Beach House dreams up some of the loveliest alt-pop music I have ever heard, and while I feel the term alt-pop is somewhat of an oxymoron, these days you can be alt-anything, and whether it's the correct term for Beach House or not, it's the best one I could think of. They are so dreamy that this album has an almost hypnotizing effect on my synapses, to the point where I am shocked that I don't drive off the road in a stupor when I'm listening to it on repeat in the car, as I have been ever since I took out Mumford & Sons a week ago, or, when I'm listening to it on the computer, that my head doesn't relax so much into my shoulders that I accidentally slump face first onto the keyboard.
Although both Kathy and I have been enamored with these folks for awhile now, we only JUST discovered, via YouTube, that the lead singer is a woman. This was the conversation we had before Kathy threw this discovery at me:
K: "Jill. What gender do you think the lead singer of Beach House is?"
J: "Oh. Wow. Uh. Hm." - realizes how hard it is to answer this question - "Uhm. A guy!"K: "No."J: - watches video of an attractive, hipster-y lady singing Norway - - brain explodes -
I mean listen, as a self-identifying queer person (if I had to choose a label, and my, are there many to choose from), I am all about effing all those gender norms in the A, so I don't want to be offensive or anything. It just seems like the voice that comes out of her body should not be coming out of her body, and strangely I can't stop thinking about it when I listen to it now. Again, this is no detriment to her at all, she clearly is a talented lady with a unique, amazing voice, it just changed my experience somehow. And clearly, change is uncomfortable. So from now on I am declaring that the voice of Beach House exists on its own, an androgynous, floating idea.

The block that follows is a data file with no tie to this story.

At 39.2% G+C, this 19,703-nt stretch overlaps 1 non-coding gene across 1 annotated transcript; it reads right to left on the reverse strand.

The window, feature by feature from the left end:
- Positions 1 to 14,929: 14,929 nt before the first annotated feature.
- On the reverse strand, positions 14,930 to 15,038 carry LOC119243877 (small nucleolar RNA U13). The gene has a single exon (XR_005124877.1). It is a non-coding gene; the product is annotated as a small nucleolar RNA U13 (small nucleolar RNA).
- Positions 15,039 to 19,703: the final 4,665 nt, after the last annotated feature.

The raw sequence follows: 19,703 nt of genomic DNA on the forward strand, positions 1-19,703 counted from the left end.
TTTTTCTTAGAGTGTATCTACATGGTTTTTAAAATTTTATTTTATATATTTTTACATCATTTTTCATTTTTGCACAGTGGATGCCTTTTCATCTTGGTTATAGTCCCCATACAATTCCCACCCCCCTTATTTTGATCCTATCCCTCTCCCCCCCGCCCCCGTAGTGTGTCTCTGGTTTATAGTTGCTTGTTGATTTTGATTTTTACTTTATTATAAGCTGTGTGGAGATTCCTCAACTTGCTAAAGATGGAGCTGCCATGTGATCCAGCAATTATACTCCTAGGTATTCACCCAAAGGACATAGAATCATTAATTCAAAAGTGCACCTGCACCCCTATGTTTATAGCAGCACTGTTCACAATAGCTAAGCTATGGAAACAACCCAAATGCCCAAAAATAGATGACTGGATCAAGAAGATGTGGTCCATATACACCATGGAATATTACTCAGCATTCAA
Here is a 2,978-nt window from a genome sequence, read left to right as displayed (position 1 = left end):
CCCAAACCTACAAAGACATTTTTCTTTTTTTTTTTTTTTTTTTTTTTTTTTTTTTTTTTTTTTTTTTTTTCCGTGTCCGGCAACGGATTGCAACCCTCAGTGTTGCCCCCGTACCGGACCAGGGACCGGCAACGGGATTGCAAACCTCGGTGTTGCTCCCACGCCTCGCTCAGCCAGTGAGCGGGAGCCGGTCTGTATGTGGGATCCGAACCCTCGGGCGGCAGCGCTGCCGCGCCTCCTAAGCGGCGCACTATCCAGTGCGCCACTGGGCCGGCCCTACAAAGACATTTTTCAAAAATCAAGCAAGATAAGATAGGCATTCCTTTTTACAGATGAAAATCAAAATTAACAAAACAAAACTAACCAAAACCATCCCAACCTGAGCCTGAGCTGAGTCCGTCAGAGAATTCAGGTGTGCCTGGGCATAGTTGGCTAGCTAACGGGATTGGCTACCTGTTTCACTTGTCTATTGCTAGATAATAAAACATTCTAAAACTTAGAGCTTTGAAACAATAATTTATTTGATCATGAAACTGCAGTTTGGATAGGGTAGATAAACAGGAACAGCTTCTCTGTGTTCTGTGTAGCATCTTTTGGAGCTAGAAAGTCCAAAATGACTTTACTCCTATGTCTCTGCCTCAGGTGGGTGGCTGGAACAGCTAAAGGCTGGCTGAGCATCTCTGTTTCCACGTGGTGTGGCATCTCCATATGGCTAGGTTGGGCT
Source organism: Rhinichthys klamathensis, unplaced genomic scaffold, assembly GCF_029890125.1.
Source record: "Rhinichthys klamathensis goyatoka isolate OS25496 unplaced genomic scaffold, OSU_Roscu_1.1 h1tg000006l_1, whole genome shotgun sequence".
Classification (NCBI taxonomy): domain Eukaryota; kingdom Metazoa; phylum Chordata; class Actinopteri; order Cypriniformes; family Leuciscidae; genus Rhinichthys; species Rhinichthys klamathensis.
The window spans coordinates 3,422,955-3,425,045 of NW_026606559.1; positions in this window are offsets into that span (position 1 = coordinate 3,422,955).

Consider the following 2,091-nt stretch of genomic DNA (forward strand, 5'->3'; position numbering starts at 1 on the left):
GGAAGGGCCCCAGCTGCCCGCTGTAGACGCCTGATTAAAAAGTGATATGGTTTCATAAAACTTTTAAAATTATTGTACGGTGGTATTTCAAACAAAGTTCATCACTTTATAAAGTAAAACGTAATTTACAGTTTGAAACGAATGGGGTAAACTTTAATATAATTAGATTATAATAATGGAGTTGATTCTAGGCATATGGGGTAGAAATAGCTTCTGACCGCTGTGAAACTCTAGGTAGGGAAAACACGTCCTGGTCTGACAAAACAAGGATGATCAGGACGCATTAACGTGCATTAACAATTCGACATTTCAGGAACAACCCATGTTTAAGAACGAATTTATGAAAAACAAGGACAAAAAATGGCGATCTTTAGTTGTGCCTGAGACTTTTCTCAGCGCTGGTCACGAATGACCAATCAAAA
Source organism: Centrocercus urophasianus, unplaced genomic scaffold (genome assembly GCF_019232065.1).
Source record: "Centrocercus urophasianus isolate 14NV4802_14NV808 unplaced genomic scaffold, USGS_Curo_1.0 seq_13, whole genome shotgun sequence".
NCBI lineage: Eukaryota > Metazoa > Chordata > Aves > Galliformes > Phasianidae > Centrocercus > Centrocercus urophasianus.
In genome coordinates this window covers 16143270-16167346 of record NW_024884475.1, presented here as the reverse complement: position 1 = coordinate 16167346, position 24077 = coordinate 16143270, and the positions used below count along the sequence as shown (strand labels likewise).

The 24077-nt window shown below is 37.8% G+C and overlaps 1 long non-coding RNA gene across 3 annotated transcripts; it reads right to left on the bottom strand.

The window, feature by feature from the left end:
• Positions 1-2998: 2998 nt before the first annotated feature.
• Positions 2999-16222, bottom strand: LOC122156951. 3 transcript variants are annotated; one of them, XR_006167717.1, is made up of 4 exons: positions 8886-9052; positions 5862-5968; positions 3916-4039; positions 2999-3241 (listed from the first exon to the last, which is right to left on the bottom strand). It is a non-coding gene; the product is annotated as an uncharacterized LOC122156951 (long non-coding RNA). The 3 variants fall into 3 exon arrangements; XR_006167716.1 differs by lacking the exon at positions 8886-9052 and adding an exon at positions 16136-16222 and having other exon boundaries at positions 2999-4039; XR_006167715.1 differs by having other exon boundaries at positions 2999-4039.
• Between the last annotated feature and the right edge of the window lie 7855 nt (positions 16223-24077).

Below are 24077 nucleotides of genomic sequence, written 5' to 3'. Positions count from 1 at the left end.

One of my favorites on this album is the second track, Silver Soul, which is the track on the non-video video above (although the audio on it isn't that great). There is just something about the way his/her voice rollercoasters in the chorus, swooping forward and then pulling back again all through the expanse of just one word--It is happening again. It is happening aga - ay - ay - ay - aaainnn--that completely sucks me in and holds me there.
Used To Be is another stellar one, starting timid and gentle with a piano following the vocal melody, and then after a minute or so in, a gentle hi-hat on the drums jazzes it up a bit, but overall the song maintains a tone of accepting sadness--the lyrics reluctant but realistic about a love that simply changed and moved on, which can be the hardest kind of fallout to accept sometimes.
The album--overall short but sweet, perfectly in both senses--ends just gloriously with Take Care, a song which for me now rivals The Luckiest in terms of absolute heart-wrenching-ness. The lyrics of The Luckiest are much more impressive, in my opinion, but the feel of Take Care, the entire song but the last three minutes in particular, wraps me up in a warm cocoon. All he/she is doing is repeating I'll take care of you over and over, but there is something so sincere about this notion. That's what these songs do--they somehow take love and make it not over-the-top cheesy but just earnestly real in a magical way I could probably never replicate. And believe me, I normally will wallow happily in just the over-the-top cheesy stuff, so when I hear or see something that in fact really captures it subtly and genuinely, my socks are pretty much blown off.
PS. Credit should be given to Stacy for giving Kathy a copy of this CD awhile ago, previous to which we had never heard of these people; she is clearly a much cooler person than we are. I used to mooch coolness off of Keegan and Jill D. and Meredith and Allie and the like in Boston, but when you live far away from the really cool kids, you have to mooch it wherever you can get it, so I've been grasping it in pieces from Stacy and a bunch of CDs burned for us by Ashley, and also by pretending in a small piece of my mind that I live in Brooklyn.